Refined Index Of Agreement

In this case, the baseline of the μ denominator is defined on the basis of both and. However, this last index presents a number of serious defects that are illustrated in the analysis below. the last term is proportional to the covariance between X and Y. One way to create an index that explicitly contains this term of covariance in the denominator and limit it to always being positive: in this case, the denominator μ is defined by adding up the differences of all points of X and Y compared to the average of X. The original version was based on gridded deviations, but was later modified 15 using absolute deviations, arguing that MAD (or MAE in this case, because it refers to errors between forecasts and observations instead of deviation) is a more natural measure of average errors and less ambiguous than RMSD (or RMSE)12. Another refinement of the index16 was intended to remove the predictions from the denominator, but as others have argued14, this amounts to resizing the expression of the coefficient of effectiveness, while the interesting reference point is lost. Again, these indices do not meet the requirement for symmetry. For the indices mentioned in Section 0 that meet the symmetry criteria, it is proposed to compare metric performance at intermediate intervals: Mielkes and permutation-based indices, Watterson`s M index, and Ji-Gallo`s AC-agreement coefficient. To do this, an artificial record is created. Two independent random vectors of samples using 0 and standard deviation of 1 are produced first and entirely decoral with a decomposition of Cholesky18.19.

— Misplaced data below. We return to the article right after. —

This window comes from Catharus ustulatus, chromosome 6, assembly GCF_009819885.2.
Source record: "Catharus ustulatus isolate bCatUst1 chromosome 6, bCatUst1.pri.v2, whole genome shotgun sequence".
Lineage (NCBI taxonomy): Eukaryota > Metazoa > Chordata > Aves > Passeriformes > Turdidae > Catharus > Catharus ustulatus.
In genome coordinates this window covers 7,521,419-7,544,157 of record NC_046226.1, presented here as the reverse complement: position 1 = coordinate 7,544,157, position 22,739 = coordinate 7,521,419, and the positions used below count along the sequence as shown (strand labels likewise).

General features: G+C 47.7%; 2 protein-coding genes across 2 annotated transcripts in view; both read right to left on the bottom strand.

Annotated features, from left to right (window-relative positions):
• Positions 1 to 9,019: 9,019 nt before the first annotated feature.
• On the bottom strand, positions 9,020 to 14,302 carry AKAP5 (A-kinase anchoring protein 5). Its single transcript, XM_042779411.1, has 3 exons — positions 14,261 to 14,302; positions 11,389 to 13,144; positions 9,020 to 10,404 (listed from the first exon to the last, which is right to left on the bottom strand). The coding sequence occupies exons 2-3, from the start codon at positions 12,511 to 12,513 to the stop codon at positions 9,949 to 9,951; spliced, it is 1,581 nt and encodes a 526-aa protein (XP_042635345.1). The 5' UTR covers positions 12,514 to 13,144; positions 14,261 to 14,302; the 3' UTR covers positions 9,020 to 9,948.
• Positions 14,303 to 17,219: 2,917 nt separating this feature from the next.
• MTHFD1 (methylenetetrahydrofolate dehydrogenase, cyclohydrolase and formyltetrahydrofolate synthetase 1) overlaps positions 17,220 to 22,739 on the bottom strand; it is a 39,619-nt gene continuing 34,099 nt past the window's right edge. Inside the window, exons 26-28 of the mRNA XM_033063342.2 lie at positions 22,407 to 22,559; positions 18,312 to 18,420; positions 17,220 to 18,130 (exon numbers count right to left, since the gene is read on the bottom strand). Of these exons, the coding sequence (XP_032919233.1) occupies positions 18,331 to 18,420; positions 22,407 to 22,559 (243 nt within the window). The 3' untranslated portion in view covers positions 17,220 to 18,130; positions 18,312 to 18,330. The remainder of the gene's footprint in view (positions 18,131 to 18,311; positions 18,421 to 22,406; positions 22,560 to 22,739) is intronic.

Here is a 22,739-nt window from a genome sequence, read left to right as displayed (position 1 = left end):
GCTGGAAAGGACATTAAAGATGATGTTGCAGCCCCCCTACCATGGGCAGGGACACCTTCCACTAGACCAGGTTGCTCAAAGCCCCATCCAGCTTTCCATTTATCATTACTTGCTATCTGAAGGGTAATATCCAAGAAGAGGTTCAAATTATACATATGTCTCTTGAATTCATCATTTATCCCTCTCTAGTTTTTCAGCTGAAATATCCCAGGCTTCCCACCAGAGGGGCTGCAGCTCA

These two vectors and are then re-combined to generate two new vectors, and which have some imposed correlation (details are explained in the Additional Information section). The X and Y datasets are thus generated by the alignment of all vectors and vectors generated for correlations of 1 to 1 or all vectors (they are shown in Figure 1 for certain correlation values). With X and Y, compliance metrics for vector pairs can be calculated and compared with equal averages and variances, but with a correlation of 1 to 1. To assess the behaviour of metrics in case of data distortion, the Y data set is further disturbed by the introduction of various systematic additive distortions (in practice by adding b to the data) and by systematic proportional biases (by multiplying the data per m), as shown in Figure 1. These systematic additive and proportional effects can also interact with each other, either to compensate for disagreement or to accentuate it. The advantage of this property is that the value of the index can be immediately compared to r, which is a metric with which most practitioners are familiar.